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Sustainable Innovation

Demystifying sustainability jargon

Demystifying sustainability jargon
Published: November 1, 2023
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What does it all mean?

Faced with multiple accelerating environmental, social and economic crises, at this point most of us understand the case for change. And most of us want to act. But for business leaders, trying to make headway in this area can often feel like swimming upstream through acronyms, buzzwords, and other confusing jargon. 

As this area of business has grown, the terms coined to talk about it have changed and multiplied: CSR was followed by ESG. The triple bottom line led to a boom in sustainable enterprise and sustainable development. Then the 2030 agenda burst onto the scene, with the SDGs and the UNGC. And now all the talk is about regenerative or net positive organisations. Plus, whereas there were three Ps and three bottom lines, we’ve now got five Ps and ten principles...

What do all of these terms mean? What are the differences between them? How can an organisation today cut through all this noise and create real, tangible value?


A sustainability glossary

First, let’s take a deeper look at some of this terminology: 

Corporate social responsibility (CSR) – This approach was coined in the 1950s to encourage accountability and the understanding that an organisation has responsibilities beyond its shareholders.  

Environmental, social and governance (ESG) – This widely-used term emerged in 2004 as the UN encouraged organisations to care more about their impact on issues like the environment, diversity and society. 

Triple bottom line – Coined by John Elkington in the mid-nineties, this concept states that organisations should measure and work towards not only their bottom line of financial performance, but also of social and environmental impact. These are also known as the ‘three Ps’: people, planet, profit. 

Conscious capitalism – This philosophy strives for a form of capitalism in which businesses pursue profit in an ethical way, conscious of not harming people or the environment.

Sustainability – Sustainability simply refers to the ability to maintain something over time. For business, this means operating in ways that do not negatively impact upon social and environmental systems. Popular sustainability initiatives include net zero, through which organisations neutralise their carbon output by reducing emissions and utilising offsetting schemes.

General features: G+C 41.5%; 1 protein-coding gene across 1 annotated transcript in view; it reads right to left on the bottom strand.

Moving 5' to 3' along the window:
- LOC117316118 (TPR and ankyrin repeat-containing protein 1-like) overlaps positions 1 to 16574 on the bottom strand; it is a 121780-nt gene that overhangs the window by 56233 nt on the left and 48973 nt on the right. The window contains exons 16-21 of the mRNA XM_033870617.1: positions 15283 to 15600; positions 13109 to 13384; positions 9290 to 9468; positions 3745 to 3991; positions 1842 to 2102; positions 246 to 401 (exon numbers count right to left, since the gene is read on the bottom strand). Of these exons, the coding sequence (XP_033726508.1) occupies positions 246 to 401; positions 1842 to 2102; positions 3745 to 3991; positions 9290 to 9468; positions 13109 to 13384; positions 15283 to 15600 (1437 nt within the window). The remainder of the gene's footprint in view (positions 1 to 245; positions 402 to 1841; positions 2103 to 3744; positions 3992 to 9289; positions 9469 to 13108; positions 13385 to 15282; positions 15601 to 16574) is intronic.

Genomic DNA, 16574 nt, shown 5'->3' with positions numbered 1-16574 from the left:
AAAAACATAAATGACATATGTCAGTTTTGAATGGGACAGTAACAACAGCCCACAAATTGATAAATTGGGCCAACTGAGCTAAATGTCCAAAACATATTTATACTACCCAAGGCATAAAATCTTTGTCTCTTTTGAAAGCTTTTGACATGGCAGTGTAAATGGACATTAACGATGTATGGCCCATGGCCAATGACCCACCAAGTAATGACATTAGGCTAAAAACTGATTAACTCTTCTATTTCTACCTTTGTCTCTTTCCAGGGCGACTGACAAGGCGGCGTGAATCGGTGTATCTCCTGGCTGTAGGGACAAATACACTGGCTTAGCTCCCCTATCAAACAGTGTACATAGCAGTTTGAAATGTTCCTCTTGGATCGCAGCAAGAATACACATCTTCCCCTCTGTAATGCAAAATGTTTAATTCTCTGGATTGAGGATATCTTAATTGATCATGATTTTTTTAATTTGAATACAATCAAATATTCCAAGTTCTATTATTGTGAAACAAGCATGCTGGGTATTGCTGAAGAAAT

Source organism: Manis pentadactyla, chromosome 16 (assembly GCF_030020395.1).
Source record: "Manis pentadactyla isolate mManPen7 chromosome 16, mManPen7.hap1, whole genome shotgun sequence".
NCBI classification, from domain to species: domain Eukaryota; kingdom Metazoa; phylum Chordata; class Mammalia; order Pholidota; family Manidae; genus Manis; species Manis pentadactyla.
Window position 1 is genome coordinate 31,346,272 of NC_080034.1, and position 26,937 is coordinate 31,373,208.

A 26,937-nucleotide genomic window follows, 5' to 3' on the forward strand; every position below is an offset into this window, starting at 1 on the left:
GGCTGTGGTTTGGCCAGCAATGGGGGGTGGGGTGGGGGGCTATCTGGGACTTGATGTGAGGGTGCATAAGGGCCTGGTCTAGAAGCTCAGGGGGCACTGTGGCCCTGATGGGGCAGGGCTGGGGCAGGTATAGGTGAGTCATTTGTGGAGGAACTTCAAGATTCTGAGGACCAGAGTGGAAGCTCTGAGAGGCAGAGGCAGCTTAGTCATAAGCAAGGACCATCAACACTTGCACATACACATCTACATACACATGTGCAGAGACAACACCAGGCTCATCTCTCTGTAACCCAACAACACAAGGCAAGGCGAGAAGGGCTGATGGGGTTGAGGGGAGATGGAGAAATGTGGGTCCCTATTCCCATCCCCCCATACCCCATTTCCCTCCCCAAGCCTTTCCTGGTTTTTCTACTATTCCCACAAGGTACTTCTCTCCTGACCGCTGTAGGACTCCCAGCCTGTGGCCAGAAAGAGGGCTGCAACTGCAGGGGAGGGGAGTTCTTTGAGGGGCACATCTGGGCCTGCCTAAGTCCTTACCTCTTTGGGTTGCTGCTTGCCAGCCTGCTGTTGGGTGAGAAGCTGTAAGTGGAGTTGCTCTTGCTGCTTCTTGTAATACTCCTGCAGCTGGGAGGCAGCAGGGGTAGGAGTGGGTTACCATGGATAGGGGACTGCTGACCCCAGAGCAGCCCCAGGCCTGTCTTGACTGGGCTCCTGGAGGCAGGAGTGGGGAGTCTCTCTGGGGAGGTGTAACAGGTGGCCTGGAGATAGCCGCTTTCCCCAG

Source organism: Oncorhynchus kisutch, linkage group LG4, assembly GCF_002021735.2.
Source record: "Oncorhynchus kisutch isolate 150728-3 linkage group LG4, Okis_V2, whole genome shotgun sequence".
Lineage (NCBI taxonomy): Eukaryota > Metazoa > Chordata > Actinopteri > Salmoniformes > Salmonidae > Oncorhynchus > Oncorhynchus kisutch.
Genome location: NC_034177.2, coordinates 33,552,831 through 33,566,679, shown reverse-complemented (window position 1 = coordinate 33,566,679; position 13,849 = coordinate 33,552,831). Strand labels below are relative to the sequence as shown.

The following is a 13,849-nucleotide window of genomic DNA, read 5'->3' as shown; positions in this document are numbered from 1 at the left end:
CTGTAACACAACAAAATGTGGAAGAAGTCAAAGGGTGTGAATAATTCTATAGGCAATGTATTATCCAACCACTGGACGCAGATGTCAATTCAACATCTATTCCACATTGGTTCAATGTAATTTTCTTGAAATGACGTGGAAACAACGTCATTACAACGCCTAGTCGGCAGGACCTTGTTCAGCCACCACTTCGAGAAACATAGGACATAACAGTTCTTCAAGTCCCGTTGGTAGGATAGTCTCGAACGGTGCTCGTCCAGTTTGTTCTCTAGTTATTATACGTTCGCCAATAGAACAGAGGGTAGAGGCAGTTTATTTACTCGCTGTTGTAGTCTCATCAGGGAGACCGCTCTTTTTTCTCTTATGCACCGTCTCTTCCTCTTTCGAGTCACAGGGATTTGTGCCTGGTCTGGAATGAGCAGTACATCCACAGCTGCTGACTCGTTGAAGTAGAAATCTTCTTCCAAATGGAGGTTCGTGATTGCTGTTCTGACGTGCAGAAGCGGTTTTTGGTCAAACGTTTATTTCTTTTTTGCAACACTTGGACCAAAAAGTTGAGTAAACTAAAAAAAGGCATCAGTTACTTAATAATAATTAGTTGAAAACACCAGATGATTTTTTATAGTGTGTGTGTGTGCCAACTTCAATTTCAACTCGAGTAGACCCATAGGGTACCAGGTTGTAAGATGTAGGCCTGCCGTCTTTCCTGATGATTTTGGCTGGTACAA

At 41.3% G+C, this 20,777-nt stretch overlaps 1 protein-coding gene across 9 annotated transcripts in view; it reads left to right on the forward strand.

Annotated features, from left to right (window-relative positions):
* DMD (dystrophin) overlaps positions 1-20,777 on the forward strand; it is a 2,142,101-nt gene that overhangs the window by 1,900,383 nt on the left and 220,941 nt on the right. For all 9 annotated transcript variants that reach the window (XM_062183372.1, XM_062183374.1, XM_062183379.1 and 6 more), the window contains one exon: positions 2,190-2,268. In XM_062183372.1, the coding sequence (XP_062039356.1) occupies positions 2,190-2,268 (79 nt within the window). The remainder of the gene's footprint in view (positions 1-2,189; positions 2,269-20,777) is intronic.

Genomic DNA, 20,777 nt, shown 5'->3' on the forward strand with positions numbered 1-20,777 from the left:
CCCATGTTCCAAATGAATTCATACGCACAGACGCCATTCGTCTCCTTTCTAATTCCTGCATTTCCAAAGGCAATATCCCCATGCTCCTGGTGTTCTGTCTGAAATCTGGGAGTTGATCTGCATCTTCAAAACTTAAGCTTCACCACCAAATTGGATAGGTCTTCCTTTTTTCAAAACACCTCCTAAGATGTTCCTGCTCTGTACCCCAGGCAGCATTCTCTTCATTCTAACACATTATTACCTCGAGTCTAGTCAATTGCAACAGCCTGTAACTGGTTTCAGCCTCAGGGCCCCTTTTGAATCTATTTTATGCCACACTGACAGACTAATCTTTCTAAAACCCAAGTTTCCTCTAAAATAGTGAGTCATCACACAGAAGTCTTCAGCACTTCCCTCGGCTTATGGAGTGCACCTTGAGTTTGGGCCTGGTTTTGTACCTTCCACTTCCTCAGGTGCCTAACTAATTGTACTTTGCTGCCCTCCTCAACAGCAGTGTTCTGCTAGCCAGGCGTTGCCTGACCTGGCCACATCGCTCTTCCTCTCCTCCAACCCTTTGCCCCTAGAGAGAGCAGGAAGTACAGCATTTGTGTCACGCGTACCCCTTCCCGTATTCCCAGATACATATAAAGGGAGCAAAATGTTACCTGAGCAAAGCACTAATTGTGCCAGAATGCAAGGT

2030 Agenda – In 2015, all member states of the United Nations (UN) signed the 2030 agenda for sustainable development, which built on the millennium development goals. The agenda envisages ‘a world of universal respect for human rights and human dignity, the rule of law, justice, equality and non-discrimination’. 

The Sustainable Development Goals (SDGs) – Also known as the Global Goals, the SDGs are a set of objectives for the 2030 agenda, which form a ‘blueprint to achieve a better and more sustainable future for all’. The 17 goals are interrelated but can be categorised by ‘five Ps’: people, planet, prosperity, peace, and partnership. Businesses can engage with the SDGs through the UN Global Compact (UNGC). 

Regenerative business – Regenerative business practice means taking a step beyond sustainability, towards the regeneration and restoration of natural and social systems. Regenerative organisations seek profit while achieving positive transformation on a broader, systems-wide scale. Giles Hutchins and Laura Storm describe them as 'organisations [that] help rather than hinder the logic of life'.

Net positive – Coined by ex-Unilever Paul Polman and Andrew Winston, a net positive organisation creates profit by solving the world’s urgent social, economic and environmental problems instead of exacerbating them. Like regenerative business, this approach sees an organisation creating value for the wider world as well as its own shareholders and stakeholders.  


So, all make sense? Clear about where to start?

No… we didn’t think so either. 


Positive impact

The one thing that most of these terms have in common is the need for organisations to have a more positive impact on the world. 

Business is one of the most powerful global forces for shaping, influencing and catalysing change. And the public want its leaders to act, with business now perceived to be the only competent and ethical institution [1]. 

At the root of these initiatives is the desire for business leaders to have:

  1. more awareness of their impact on different systems – beyond organisational boundaries
  2. the courage to make that impact more positive, delivering value for people, planet and profit